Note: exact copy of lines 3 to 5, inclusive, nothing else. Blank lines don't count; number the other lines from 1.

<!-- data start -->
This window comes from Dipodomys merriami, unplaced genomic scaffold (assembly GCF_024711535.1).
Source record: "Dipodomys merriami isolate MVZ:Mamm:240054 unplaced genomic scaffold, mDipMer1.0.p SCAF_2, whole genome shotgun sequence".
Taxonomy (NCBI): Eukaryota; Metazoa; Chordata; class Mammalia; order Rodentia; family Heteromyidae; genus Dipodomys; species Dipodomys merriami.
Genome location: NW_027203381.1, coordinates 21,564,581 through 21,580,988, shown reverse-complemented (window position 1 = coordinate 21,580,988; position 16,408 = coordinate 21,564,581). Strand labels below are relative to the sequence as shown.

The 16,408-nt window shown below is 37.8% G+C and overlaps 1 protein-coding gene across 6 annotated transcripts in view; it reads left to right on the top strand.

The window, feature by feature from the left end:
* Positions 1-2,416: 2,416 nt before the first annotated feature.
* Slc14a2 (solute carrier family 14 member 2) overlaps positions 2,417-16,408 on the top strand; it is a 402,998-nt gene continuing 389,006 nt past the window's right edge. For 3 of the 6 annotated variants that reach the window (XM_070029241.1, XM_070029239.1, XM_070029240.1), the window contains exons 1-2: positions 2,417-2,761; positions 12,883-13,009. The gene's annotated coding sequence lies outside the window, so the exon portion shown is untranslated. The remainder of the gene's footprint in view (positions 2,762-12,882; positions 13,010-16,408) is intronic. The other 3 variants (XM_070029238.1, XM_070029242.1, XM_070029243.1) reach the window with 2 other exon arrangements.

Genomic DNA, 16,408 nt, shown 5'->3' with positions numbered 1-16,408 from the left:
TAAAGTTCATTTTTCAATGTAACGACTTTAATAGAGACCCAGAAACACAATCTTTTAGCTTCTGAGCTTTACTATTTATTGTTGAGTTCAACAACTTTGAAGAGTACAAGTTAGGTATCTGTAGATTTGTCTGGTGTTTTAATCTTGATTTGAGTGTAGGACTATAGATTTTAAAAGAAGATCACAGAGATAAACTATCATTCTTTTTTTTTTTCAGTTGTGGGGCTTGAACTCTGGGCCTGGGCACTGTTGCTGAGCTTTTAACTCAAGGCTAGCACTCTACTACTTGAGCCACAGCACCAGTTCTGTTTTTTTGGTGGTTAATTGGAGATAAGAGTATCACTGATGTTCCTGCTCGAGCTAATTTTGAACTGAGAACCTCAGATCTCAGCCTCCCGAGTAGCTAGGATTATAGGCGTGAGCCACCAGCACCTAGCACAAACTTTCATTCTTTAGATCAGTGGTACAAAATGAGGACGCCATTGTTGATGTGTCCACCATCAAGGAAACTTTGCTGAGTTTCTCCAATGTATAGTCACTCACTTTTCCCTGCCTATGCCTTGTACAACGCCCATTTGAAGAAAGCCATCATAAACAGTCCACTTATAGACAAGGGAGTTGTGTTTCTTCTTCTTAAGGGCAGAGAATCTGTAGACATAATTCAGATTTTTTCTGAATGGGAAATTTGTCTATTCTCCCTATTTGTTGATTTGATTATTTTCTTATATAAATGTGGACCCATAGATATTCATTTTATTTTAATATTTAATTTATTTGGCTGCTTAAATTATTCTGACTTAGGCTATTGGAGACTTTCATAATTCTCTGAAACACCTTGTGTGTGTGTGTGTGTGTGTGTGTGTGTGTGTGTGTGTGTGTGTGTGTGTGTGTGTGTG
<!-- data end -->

Taxonomy (NCBI): Eukaryota; Metazoa; Chordata; class Mammalia; order Rodentia; family Heteromyidae; genus Dipodomys; species Dipodomys merriami.
Genome location: NW_027203381.1, coordinates 21,564,581 through 21,580,988, shown reverse-complemented (window position 1 = coordinate 21,580,988; position 16,408 = coordinate 21,564,581). Strand labels below are relative to the sequence as shown.

The 16,408-nt window shown below is 37.8% G+C and overlaps 1 protein-coding gene across 6 annotated transcripts in view; it reads left to right on the top strand.